Global Engagement Studies Institute adds fall study abroad options

Annie Bruce, Reporter

The Global Engagement Studies Institute is expanding its global service-learning program to include a Fall Quarter option in India, the Dominican Republic or Uganda.

The new GESI program, which was offered only in the summer, will give students the opportunity to spend 10 weeks taking classes and interning at a grassroots organization or nongovernmental organization.  

Patrick Eccles, assistant director of the Center for Global Engagement at the Roberta Buffett Center, said GESI has been looking to expand the program for years.

“We’re really just trying to increase access for students to have a global learning opportunity,” he said. “We really saw the opportunity — in terms of fall being the most popular time for Northwestern students to study abroad — to expand.”

Eccles said offering the program in the fall will provide added financial aid benefits to students.

“Summer is one of the more challenging times for students to access aid to study abroad,” Eccles said. “With the option to do the program in the fall, students now have access to their full aid packages.”

Eccles said 60 to 70 students typically participate in the summer program, which is eight weeks long and offers students six different site options and two academic credits. The fall program is structured similarly to the summer trips, although it has fewer available sites and offers up to four academic credits.

“It’s kind of an all-in-one experience,” Eccles said. “You get an internship. You take classes. You have an opportunity to immerse yourself in another country.”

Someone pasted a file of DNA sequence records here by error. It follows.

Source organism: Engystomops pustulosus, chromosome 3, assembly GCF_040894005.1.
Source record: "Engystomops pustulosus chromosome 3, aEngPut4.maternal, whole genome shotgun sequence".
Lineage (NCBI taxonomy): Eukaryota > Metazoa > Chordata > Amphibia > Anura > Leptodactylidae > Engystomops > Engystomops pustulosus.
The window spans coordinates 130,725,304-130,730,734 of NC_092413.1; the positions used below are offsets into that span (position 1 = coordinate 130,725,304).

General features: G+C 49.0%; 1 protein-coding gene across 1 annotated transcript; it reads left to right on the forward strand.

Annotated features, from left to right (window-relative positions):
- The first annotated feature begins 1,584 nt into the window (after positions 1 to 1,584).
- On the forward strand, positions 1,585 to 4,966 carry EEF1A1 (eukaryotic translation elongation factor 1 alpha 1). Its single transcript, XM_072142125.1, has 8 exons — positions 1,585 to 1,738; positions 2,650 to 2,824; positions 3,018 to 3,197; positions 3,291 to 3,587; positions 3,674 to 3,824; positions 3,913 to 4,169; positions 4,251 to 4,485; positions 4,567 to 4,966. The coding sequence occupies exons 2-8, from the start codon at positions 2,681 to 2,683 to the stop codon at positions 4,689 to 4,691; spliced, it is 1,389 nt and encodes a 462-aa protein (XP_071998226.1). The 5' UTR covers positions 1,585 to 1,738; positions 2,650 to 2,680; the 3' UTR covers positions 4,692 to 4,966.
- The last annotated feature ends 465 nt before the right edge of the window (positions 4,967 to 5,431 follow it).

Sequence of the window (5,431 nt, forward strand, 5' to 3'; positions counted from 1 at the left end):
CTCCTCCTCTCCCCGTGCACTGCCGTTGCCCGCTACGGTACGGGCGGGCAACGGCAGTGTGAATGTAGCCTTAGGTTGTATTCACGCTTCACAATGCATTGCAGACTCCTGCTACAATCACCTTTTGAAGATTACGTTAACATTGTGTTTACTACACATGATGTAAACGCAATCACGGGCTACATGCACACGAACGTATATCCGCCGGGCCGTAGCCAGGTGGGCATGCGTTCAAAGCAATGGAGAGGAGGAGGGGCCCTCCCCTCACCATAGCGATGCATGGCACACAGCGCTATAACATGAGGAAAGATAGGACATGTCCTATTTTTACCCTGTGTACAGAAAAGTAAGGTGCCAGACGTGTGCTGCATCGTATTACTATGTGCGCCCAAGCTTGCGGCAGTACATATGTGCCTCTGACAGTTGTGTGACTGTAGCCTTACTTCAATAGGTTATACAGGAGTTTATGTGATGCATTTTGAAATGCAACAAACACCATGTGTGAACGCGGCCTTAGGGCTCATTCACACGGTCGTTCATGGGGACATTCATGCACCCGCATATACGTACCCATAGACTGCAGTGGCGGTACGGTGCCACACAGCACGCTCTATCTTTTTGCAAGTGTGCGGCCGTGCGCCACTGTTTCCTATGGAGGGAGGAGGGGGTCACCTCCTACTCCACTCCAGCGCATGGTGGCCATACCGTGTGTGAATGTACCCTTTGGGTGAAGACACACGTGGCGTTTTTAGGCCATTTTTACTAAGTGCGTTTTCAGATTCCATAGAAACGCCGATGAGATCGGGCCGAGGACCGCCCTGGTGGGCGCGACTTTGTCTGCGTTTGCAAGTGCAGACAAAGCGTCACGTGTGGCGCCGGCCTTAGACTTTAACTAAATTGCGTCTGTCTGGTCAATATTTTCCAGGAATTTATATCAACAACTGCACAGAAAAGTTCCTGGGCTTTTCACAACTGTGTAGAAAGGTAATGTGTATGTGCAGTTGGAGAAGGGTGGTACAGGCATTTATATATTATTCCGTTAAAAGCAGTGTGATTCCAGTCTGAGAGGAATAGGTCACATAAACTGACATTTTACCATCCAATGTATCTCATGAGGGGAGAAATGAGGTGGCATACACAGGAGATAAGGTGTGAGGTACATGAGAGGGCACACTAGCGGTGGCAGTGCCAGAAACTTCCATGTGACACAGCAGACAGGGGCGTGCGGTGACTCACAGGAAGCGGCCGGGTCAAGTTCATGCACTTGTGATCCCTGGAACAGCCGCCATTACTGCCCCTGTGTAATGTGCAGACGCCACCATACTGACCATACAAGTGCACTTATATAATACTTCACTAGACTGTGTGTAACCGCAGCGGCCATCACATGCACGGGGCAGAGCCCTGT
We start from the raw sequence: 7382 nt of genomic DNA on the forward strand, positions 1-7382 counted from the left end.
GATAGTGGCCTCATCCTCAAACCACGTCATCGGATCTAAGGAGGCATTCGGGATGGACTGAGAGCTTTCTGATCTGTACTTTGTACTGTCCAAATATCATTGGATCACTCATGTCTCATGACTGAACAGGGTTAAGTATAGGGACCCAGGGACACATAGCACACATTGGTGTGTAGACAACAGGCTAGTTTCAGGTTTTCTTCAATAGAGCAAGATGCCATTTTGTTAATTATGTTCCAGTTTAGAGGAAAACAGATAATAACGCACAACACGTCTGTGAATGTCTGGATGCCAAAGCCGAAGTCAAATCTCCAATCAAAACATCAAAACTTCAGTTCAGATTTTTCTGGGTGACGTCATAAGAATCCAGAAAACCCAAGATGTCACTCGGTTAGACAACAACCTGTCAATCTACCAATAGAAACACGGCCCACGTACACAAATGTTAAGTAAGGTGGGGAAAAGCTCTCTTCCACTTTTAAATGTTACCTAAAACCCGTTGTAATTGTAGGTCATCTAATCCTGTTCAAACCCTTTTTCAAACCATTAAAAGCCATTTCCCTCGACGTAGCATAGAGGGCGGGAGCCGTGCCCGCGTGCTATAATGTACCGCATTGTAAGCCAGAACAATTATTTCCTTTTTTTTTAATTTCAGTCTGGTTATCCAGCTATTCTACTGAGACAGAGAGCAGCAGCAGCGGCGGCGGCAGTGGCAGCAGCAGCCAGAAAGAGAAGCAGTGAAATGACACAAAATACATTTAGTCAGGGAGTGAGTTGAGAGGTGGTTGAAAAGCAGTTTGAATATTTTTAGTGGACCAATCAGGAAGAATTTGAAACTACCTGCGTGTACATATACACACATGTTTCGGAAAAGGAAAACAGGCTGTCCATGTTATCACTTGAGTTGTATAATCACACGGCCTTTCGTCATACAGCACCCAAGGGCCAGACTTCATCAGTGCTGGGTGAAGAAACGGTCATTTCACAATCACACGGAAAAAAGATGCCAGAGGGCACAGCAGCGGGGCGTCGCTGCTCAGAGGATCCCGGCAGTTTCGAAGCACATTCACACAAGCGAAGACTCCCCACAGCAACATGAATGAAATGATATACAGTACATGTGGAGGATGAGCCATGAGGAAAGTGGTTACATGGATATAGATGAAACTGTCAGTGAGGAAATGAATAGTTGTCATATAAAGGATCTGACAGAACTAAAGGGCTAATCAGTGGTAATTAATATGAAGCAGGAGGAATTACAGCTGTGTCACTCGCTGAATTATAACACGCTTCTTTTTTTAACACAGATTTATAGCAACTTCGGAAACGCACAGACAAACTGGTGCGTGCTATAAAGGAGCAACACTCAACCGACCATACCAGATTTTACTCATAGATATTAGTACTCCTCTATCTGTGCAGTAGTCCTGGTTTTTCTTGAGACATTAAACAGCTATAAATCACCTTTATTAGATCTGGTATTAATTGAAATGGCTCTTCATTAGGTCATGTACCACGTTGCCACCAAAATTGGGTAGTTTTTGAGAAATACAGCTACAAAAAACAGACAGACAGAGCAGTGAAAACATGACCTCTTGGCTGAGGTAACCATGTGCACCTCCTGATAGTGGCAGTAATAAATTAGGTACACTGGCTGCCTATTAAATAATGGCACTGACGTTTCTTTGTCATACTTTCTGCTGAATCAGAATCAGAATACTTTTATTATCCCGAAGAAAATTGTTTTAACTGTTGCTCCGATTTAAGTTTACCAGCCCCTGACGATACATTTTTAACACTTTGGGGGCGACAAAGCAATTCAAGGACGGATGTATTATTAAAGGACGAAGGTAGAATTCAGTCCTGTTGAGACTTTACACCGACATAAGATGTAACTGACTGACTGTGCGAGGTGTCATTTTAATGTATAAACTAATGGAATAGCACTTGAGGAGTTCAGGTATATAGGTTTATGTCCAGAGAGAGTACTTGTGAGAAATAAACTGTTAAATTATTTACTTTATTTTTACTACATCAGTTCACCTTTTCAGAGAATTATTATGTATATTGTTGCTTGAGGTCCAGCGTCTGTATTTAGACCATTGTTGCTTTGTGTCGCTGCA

Part of the immersion process includes partnerships with different organizations and communities. Eccles said the growth of the program also stemmed from enthusiasm from these partnerships.

“We have ongoing relationships with such strong community partners,” Eccles said. “With them, we obviously pay a lot of attention to the student experience, but we place a lot of importance on integrating student learning with community outcomes and impact.”

GESI was started by a group of students in 2005 who wanted a more intensive abroad experience. 

“It’s really just expanded from there,” Eccles said. “We still have that same student initiative that’s always behind it in terms of what students do with the experience.”

Medill junior Joey Lautrup traveled to Uganda with the program last summer.

“I think it just taught me a lot that people are fundamentally the same wherever you go,” he said. “Once you got to talk to people and got to really know about them and understand them and where they’re coming from — that was just worth so much to me.”

Lautrup said he believes the additional time students will get to spend in the country will add to their experiences.

“With more time, I think the project that you do could be expanded further and they could maybe have more impact,” he said. “Just the longer you’re there, the more you’re going to learn about the people and the country.”

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